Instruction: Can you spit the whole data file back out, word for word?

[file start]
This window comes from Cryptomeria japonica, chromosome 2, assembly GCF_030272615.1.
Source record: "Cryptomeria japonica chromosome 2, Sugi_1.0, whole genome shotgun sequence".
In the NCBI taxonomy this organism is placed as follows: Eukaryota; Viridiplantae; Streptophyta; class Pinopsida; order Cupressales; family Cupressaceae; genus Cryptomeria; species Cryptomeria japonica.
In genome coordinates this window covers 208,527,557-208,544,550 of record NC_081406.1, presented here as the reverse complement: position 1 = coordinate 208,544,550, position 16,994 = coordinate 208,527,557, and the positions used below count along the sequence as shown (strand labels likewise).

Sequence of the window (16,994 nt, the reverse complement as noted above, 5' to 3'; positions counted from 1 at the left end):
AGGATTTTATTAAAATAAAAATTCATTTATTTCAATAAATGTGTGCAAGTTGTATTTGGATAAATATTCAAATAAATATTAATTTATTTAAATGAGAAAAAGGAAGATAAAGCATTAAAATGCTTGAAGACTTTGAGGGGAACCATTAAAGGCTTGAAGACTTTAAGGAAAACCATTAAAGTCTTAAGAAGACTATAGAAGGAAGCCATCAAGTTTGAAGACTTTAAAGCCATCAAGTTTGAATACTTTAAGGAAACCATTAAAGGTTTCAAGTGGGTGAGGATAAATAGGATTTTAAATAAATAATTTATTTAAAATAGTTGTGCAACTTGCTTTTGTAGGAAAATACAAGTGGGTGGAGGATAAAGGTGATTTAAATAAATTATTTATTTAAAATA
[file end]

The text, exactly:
This window comes from Cryptomeria japonica, chromosome 2, assembly GCF_030272615.1.
Source record: "Cryptomeria japonica chromosome 2, Sugi_1.0, whole genome shotgun sequence".
In the NCBI taxonomy this organism is placed as follows: Eukaryota; Viridiplantae; Streptophyta; class Pinopsida; order Cupressales; family Cupressaceae; genus Cryptomeria; species Cryptomeria japonica.
In genome coordinates this window covers 208,527,557-208,544,550 of record NC_081406.1, presented here as the reverse complement: position 1 = coordinate 208,544,550, position 16,994 = coordinate 208,527,557, and the positions used below count along the sequence as shown (strand labels likewise).

Sequence of the window (16,994 nt, the reverse complement as noted above, 5' to 3'; positions counted from 1 at the left end):
AGGATTTTATTAAAATAAAAATTCATTTATTTCAATAAATGTGTGCAAGTTGTATTTGGATAAATATTCAAATAAATATTAATTTATTTAAATGAGAAAAAGGAAGATAAAGCATTAAAATGCTTGAAGACTTTGAGGGGAACCATTAAAGGCTTGAAGACTTTAAGGAAAACCATTAAAGTCTTAAGAAGACTATAGAAGGAAGCCATCAAGTTTGAAGACTTTAAAGCCATCAAGTTTGAATACTTTAAGGAAACCATTAAAGGTTTCAAGTGGGTGAGGATAAATAGGATTTTAAATAAATAATTTATTTAAAATAGTTGTGCAACTTGCTTTTGTAGGAAAATACAAGTGGGTGGAGGATAAAGGTGATTTAAATAAATTATTTATTTAAAATA